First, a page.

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  Category: Articles » Technology » VOIP » Article

The Skype Approach to VoIP - A review of Skype

By Hamesh Brown

With internet usage reaching almost every country, and economic class, and with its permeation throughout the western world, applications designed to harness its potential in ever more practical ways are constantly arising. One such application is Voice-over-Internet Protocol (VoIP), which continues to challenge its own limitations. There are a few leading players who are jostling for supremacy, including Yahoo! Messenger, MSN Messenger, Skype, and Vonage.

Recently, there have been many converts to Skype, including this reviewer. There are several factors that have influenced my own personal move, but my primary motivations were innovation, quality, and marketability. VoIP has always been an application that is easily marketable, and Skype has added innovative features that are quality-rich:

• SkypeOut, where you can use your computer to call ordinary phone numbers all over the world. The global SkypeOut rate is currently 1.7 Euro Cent (about 2 US cents or 1.1 pence) per minute to more than 20 countries.

• SkypeIn, which is a virtual phone number your friends can call. This is in beta testing at the time of writing this review, but the 12-month subscription is available for € 30 and 3 months for € 10.

• Skype Voicemail, which lets you redirect calls to your voicemail, is available at € 5 for 3 months or € 15 for the year.

However, the most widespread application of Skype is PC-to-PC calls. Any user can make free calls over the Internet to anyone else who also has Skype. It is a simple wizard-based process to download and use the application, and works via your broadband connection with operating systems based on Microsoft Windows, Mac, Linux, and Pocket PCs. All you need is a PC microphone and speakers or a basic USB headset, and what you get is a real-time, telephone-quality voice conversation with any PC end-user in the world. I found the downloading to be extremely simple and straightforward and imagine that anyone, no matter your computer fluency will find it easy as well.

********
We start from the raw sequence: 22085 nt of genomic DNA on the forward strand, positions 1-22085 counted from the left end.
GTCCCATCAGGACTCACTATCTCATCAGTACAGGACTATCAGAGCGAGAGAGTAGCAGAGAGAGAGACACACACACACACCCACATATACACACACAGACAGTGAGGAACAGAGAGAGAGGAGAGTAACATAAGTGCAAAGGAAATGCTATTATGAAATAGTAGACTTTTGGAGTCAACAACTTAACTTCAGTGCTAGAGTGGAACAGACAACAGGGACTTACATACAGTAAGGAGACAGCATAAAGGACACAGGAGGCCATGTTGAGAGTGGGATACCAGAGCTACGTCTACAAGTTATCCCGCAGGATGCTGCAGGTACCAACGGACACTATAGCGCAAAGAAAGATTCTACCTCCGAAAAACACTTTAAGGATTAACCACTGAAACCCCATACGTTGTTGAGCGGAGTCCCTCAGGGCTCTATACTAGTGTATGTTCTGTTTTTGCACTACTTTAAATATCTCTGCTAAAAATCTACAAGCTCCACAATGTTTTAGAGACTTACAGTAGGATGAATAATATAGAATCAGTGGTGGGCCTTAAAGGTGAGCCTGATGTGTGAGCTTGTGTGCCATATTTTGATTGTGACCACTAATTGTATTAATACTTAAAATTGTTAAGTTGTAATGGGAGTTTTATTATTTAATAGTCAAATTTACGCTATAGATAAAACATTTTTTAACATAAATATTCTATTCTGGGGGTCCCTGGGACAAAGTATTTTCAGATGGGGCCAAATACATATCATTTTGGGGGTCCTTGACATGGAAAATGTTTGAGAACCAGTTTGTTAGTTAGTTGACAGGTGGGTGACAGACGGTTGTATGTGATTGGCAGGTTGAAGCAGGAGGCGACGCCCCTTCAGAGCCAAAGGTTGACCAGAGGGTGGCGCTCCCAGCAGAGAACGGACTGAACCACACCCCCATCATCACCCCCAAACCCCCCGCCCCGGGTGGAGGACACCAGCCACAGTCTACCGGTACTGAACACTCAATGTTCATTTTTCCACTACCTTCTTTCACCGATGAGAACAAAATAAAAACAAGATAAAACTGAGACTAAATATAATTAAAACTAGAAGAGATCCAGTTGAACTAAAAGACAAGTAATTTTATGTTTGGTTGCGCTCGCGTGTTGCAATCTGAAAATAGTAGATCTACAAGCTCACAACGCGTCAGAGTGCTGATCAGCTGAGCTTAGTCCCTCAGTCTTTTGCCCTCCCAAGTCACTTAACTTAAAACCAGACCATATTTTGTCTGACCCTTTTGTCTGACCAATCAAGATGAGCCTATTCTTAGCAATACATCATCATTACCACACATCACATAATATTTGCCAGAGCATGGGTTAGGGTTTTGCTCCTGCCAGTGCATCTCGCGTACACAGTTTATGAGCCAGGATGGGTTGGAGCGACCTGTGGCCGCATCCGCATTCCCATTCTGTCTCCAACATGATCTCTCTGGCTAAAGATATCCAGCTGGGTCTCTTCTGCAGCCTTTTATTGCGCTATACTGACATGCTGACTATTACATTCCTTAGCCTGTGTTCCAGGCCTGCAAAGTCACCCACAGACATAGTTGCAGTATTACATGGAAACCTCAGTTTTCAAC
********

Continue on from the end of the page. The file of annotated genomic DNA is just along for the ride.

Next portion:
In addition to its ease of setup, the features of Skype are really impressive. There is a facility to search the Skype database, so that you are able to build a list of contacts. We have used Skype for Windows 1.4 for a PC-to-PC conversation between Los Angeles and Mumbai (India), and there was no recorded break in the half-hour call. The clarity was definitely on par with a normal telephone, perhaps even better, with no noticeable time lag. On subsequent calls between these destinations and other US cities including Chicago, the quality continues to amaze us, and the fact that Skype works in most environments, irrespective of firewalls or NAT, widens its reach.

So, what's the downside? A comparative analysis will help clarify the situation. For a start, Skype does not offer as many calling features as other service providers like Vonage. Then, there have been question marks about the technical/customer support offered by Skype. Another point where Skype loses out is the quality of the SkypeOut package, where the calls made to landlines are of inconsistent quality. One hopes that Skype can add video chat to its repertoire in the near future, which will place Skype on an equal standing with other free VoIP providers like Yahoo! Messenger and MSN Messenger, which already have video capabilities. Skype is undoubtedly ahead of both MSN and Yahoo in terms of voice quality and the real-time conversation experience. On the other side of the spectrum, Vonage offers feature-rich services and better customer service, although all this comes at a price.

My Overall Assessment: Vonage is a better option than Skype for traditional telephone users because Skype is totally computer-dependent and caters to consumers who are "living out of their computers."

The future has a lot to offer, and undoubtedly Skype will move forward in its evolutionary process, and hopefully improve SkypeOut and emerge successfully out of beta testing for SkypeIn. However, for the moment, Skype is arguably the best option for free PC-to-PC calls. Skype says that the "current focus is to make the best voice-application on the planet"—judging from user feedback around the world, Skype has already gone a long distance towards that objective.

About the Author
Hamesh Brown enjoys writing about VoIP. See for another Skype review.

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  Some other articles by Hamesh Brown
An Honest Review of Vonage: A feature-rich, World-ready VoIP
With more players jumping into the already populated space of Voice over the Internet Protocol (VoIP), the perceptive user has that much ...

How to Choos the Right VoIP Service
The Voice-over Internet Protocol (VoIP) service is in a state of flux, and is still a budding technology that will offer several new features as it matures. While it is ...

An Honest Review of Lingo, "The Talk of Broadband"
Lingo is establishing itself as a VoIP service in the same space as its competitors AT&T, Verizone, and Vonage. Despite tough competition, Lingo has emerged as a real contender because of ...

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